The UK Telegraph [Telegraph link no longer working - Erik 2015] has more on the Prado announcement, written by Elisabeth Nash from Madrid:
"... in an announcement set to raise a storm in the art world, the museum said yesterday that the celebrated El Coloso was not by the Spanish master after all, and was probably painted by a pupil in his studio.
In a devastating critique, the museum's chief Goya specialist said the painting, made during Napoleon's occupation of Spain after 1808 and long seen as one of the artist's most dramatic portrayals of the horrors of war, was "a pastiche".
"Stylistically, it is completely alien to Goya," said Manuela Mena, the Prado's senior Goya specialist who has studied El Coloso and doubts over its attribution for nearly 20 years. She also revealed doubts over at least three other Goyas held by the Prado.
..."The person who painted the bulls in El Coloso knew nothing about the anatomy of a bull – which Goya knew everything about," Ms Mena said. "The donkey looks like a furry toy, nothing like Goya's perfectly executed donkeys of the same period. None of the details correspond to the Goya we know."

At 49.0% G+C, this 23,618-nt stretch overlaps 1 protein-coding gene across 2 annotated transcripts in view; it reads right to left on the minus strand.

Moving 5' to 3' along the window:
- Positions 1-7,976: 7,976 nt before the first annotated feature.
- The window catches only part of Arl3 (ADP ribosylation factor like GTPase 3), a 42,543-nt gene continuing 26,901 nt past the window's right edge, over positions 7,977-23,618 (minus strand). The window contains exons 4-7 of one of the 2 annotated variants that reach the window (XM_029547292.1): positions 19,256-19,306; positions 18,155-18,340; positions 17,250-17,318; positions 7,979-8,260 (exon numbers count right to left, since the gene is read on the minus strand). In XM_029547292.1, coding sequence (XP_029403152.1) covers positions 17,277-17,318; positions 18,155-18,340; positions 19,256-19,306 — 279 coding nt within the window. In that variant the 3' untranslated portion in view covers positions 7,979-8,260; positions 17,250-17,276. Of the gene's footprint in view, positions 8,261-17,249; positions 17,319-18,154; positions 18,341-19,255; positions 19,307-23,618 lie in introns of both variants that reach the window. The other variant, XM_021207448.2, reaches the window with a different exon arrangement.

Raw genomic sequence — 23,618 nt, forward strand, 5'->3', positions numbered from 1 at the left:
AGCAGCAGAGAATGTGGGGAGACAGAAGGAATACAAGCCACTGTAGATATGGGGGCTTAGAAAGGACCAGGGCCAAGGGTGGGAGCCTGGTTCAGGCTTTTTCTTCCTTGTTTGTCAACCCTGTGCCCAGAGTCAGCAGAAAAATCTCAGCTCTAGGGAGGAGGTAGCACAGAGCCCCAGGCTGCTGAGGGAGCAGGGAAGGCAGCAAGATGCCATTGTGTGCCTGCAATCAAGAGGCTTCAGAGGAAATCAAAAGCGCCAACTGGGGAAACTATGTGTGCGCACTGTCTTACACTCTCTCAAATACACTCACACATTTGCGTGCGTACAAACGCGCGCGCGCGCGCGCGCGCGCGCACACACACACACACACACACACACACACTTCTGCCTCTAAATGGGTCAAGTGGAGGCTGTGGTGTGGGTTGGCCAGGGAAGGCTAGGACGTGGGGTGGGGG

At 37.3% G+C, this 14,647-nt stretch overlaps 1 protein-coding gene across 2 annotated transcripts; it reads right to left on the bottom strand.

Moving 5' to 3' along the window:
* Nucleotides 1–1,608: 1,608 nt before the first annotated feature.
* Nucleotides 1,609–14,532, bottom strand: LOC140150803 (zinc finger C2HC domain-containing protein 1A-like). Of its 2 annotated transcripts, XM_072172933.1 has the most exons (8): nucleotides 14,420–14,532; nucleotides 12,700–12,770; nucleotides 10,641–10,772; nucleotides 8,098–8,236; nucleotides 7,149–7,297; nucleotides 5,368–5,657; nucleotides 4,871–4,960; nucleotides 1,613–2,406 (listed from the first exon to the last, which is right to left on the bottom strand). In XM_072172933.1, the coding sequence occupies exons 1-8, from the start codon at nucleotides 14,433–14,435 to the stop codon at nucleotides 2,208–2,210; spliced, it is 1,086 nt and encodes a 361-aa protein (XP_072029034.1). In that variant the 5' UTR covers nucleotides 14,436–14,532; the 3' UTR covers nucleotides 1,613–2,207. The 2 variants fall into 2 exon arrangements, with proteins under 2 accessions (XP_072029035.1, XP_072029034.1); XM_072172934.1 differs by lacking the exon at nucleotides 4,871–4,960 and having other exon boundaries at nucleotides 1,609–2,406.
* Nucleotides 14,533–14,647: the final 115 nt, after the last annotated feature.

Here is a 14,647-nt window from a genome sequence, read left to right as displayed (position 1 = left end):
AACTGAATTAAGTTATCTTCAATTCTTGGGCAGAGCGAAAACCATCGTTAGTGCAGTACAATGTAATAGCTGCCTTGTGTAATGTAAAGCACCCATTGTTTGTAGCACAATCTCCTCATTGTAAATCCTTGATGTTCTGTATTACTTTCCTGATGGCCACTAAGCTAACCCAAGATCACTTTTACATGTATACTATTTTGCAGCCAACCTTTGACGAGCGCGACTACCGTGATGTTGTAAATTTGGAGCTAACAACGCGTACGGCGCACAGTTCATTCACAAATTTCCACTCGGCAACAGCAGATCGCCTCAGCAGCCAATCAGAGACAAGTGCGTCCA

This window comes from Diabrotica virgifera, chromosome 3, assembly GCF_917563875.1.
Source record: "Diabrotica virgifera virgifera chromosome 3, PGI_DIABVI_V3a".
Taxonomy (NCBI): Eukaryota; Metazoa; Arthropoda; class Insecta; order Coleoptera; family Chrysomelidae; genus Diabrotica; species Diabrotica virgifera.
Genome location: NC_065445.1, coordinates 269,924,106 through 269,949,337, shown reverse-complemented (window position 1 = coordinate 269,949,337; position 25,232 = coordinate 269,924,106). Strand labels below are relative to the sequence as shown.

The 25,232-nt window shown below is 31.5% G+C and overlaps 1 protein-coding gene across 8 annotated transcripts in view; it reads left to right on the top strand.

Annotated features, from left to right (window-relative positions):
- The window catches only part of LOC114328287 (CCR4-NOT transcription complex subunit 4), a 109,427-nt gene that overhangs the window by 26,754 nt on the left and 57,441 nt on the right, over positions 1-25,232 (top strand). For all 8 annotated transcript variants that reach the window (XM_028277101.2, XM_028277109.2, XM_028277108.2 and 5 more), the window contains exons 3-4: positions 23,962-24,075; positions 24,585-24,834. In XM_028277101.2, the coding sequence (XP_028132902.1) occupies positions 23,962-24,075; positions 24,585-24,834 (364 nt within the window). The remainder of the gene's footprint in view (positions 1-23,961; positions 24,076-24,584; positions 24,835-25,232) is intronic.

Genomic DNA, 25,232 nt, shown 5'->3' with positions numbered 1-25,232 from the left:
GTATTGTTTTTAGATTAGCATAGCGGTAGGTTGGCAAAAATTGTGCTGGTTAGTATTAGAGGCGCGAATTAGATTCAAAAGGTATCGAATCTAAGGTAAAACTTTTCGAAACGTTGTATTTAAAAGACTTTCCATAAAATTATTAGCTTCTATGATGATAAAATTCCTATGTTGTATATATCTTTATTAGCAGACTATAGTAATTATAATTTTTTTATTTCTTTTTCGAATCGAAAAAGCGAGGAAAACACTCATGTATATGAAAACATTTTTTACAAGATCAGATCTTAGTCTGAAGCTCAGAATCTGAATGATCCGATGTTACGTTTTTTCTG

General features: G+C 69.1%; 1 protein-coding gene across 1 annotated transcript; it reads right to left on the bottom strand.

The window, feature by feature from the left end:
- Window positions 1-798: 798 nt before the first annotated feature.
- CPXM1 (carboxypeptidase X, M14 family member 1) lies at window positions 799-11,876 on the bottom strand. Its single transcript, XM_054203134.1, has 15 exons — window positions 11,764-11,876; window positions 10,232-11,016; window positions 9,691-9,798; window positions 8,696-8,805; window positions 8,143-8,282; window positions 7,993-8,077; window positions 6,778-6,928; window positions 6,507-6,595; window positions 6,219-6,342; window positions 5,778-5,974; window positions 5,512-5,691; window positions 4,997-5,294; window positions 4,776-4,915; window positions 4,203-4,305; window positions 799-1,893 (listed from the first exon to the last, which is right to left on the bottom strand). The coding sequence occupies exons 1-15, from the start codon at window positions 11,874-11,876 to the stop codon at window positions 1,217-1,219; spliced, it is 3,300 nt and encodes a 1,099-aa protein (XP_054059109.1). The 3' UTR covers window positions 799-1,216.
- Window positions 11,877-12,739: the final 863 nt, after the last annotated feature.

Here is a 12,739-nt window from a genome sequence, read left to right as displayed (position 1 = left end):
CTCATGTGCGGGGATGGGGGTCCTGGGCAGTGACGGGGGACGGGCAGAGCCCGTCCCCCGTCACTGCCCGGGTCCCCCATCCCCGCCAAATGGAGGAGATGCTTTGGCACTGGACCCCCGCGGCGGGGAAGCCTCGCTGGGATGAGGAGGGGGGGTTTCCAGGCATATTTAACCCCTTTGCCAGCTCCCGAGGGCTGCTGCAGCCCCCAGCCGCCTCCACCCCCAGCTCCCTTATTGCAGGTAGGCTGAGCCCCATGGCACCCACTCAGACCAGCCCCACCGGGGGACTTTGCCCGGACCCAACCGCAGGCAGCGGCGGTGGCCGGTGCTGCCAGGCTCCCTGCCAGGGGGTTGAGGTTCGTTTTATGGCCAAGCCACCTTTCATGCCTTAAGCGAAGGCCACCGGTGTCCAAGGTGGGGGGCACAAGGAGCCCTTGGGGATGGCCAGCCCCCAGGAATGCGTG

The UK Independent also chimed in with a headline saying "Is Goya masterpiece just a colossal mistake?" They cover the ongoing debacle. Article quotes respected Goya authoirty Julie Wilson-Barreau, who says:
"Doubts were first cast on El Coloso's authenticity – and that of another celebrated Goya work, La Lechera de Burdeos (The milkmaid of Bordeaux) – by the British Goya specialist Juliet Wilson-Barreau, a member of the scientific committee that organised the Prado's new exhibition.
"The works lack energy and a good display within the framework of the painting, faults that are completely abnormal in the trajectory of Goya," Ms Wilson-Barreau wrote in Spain's art review El Periodico del Arte in April 2001. Giving El Coloso the definitive thumbs down, she added: "Almost all the specialists are in agreement that it is not by Goya." Ms Wilson-Barreau's doubts were shared by Manuela Mena, the Prado's senior Goya expert and curator of the show which opens tomorrow.
However, they were furiously dismissed at the time by the Prado's then director, Fernando Checa, who insisted both works were authentic. A year later, Nigel Glendinning, professor of art history at London University, wrote an academic study robustly defending the painting's authenticity. Almost nothing further was heard about the disputed El Coloso until this week, when it emerged that the canvas was excluded from the forthcoming celebration of Goya's war paintings."
On April 4, 2001, a news article translating some of the comments of British art historian Juliet Wilson-Bareau in the Spanish language The Art Newspaper, disputed Goya's authorship of this painting.